Update on CIRCLE Website
In the next few days CIRCLE will relaunch its website, www.civicyouth.org. Check out the site’s new features such as an interactive map, new search toolbar, and social media sharing toolbar.
The “Forgotten Half” Education Disparities in Youth Voter Turnout
While young Americans with college experience continue to be more likely to vote than those who don’t attend college, there are effective strategies and initiatives to help bridge this gap, according to a new CIRCLE Fact Sheet. Many more young Americans are going to college, but 22 million (nearly half) of 18-to-29 year-olds are not enrolled in higher education programs. Since 2000, voter turnout among college-educated youth has increased by 12 percentage points and non-college youth turnout has increased by nine percentage points. In 2008, the turnout rate of college-educated 18-to-29 year-olds was 62 percent – 26 percentage points higher than the rate of non-college youth. Midterm turnout disparities are equally drastic: in 2006 there was a 17 percentage point gap between the two groups.
Research shows there are strategies that may help to overcome these turnout disparities. In recent elections some states have implemented election reform laws, including Election Day registration, mail-in ballots, early voting, absentee voting laws and extended poll hours. In fact, in 2008 among 18- to 29-year-old citizens who were in the labor force, implementation of longer polling hours was associated with a seven percentage point increase in the voting rate for full-time (35 or more hours per week) workers and a five percentage point increase for part-time workers.
This fact sheet was presented at the Netroots Nation conference in Las Vegas. To learn more, follow these links:
To download the conference presentation, click here
To download the fact sheet, click here
Civility in Politics: Youth Perspective
In a recent report entitled, “Nastiness, Name-calling & Negativity: The Allegheny College Survey of Civility and Compromise in American Politics,” the authors found that average citizens are upset about incivility, although they differ by ideology, gender, and media use. “CIRCLE Working Paper #71″ focuses on the newest generation of voters, finding that they differ from their older counterparts, being less likely to believe that civility is possible, less ashamed about recent incivility, but more supportive of compromise and more optimistic about higher education’s role in promoting civility. Findings suggest a nearly universal recognition of the problem and a growing concern about the implications of an uncivil body politic. Further, the findings cast blame at a number of institutions, but also give reasons for optimism.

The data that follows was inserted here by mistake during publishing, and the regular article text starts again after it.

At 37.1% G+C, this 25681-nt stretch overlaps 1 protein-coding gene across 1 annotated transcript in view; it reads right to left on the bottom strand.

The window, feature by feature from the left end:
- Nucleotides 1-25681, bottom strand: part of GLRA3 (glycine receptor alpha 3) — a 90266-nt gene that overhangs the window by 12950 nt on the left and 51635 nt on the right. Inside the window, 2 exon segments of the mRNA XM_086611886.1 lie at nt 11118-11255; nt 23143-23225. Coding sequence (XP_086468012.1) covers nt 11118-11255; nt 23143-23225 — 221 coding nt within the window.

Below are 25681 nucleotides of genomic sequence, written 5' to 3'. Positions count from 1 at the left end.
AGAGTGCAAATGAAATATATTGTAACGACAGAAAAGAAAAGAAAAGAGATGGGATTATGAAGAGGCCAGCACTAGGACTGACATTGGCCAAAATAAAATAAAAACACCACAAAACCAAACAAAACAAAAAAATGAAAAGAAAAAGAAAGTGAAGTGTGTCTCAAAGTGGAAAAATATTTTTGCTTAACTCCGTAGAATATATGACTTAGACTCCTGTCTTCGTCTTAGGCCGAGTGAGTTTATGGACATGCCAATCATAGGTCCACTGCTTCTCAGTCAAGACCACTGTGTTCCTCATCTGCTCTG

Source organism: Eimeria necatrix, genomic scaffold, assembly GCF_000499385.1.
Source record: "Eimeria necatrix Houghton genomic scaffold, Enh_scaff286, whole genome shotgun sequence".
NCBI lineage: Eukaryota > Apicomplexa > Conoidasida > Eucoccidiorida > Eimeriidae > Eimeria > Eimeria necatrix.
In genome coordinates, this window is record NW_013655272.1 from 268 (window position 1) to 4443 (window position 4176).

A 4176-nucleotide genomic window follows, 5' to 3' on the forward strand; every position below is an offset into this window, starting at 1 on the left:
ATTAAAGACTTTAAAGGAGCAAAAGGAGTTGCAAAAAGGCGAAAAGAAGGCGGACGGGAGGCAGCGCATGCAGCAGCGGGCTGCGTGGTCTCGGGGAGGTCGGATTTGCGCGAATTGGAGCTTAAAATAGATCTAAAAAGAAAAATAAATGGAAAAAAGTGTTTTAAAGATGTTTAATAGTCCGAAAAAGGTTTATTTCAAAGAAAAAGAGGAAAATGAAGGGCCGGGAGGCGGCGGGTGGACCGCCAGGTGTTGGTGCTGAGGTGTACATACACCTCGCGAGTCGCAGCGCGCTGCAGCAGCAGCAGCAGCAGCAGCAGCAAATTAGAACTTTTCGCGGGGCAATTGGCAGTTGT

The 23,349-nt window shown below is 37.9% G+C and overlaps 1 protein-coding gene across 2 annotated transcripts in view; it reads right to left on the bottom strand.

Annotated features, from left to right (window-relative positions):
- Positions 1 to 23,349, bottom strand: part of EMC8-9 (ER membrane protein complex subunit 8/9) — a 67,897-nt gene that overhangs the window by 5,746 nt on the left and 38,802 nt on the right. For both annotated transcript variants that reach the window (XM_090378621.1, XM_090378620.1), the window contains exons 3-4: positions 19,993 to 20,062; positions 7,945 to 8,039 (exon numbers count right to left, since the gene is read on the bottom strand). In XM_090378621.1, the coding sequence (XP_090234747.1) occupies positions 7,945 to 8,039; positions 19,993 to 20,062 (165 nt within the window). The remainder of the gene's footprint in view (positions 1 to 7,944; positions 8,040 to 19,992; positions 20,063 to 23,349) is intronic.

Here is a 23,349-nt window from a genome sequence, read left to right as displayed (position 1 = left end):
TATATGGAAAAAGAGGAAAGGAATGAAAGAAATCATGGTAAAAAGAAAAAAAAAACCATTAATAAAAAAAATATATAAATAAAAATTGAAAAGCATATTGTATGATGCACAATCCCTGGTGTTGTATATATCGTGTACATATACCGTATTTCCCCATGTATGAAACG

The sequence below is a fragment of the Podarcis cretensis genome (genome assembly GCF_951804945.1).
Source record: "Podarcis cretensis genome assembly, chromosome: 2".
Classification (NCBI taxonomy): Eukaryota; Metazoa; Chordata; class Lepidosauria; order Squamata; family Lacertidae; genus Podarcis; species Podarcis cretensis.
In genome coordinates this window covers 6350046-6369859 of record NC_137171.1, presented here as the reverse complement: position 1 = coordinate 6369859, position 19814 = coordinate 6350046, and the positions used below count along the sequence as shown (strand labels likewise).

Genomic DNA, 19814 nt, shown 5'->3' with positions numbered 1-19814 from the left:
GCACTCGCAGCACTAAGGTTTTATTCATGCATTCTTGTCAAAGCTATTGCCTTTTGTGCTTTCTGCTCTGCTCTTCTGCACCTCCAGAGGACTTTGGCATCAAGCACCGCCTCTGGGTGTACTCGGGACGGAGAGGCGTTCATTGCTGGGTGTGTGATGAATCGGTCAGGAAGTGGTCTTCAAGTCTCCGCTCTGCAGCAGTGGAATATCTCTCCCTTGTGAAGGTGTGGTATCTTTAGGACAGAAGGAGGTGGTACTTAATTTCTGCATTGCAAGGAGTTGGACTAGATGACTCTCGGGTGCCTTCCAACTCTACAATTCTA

To download CIRCLE Working Paper #71 “Youth Attitudes toward Civility in Politics” click here
Young Voters and the Midterm Elections
Interested in facts about young voters in the midterm elections? CIRCLE has a variety of fact sheets about young voters in past midterm elections. Below is a list of fact sheets. For more information, click here.
“Youth Voter Turnout Increases in 2006″ shows that the voter turnout rate among 18-to-29-year-olds increased three percentage points between 2002 and 2006 from 22 percent to 25 percent, breaking
a trend in declining electoral participation in midterm elections among young people since 1982. The fact sheet is based on data from the 1978-2006 Census Current Population Survey (CPS), November (Voting) Supplement.
“Young Voters in the 2006 Elections” includes information about young voters’ political preferences and the issues that concerned them in the 2006 election. This fact sheet is based on data from the 2006 National Election Pool’s National Exit Poll.
“Quick Facts About Young Voters by State: The Midterm Election Year 2006″ Using data from the 2006 Census CPS, November Supplement, these facts sheets examine voter turnout rates from 1978-2006, turnout rates by subgroup, and partisanship (where available from the National Election Pool, Exit Poll surveys) for all 50 states and the District of Columbia.
“Quick Facts About Young Voters by Metropolitan Area: The Midterm Election Year 2006″ These fact sheets analyze voter turnout rates by metropolitan area.
“Young Urban Voters in the Midterm Election Year 2006″ presents youth voter turnout data for the 2006 midterm elections by urban, suburban, and rural areas as well as information for select metropolitan areas.
Tisch College’s CIRCLE (The Center for Information & Research on Civic Learning & Engagement) is the leading source of authoritative research on civic and political engagement of Americans between the ages of 15 and 25.
Originally published September 2010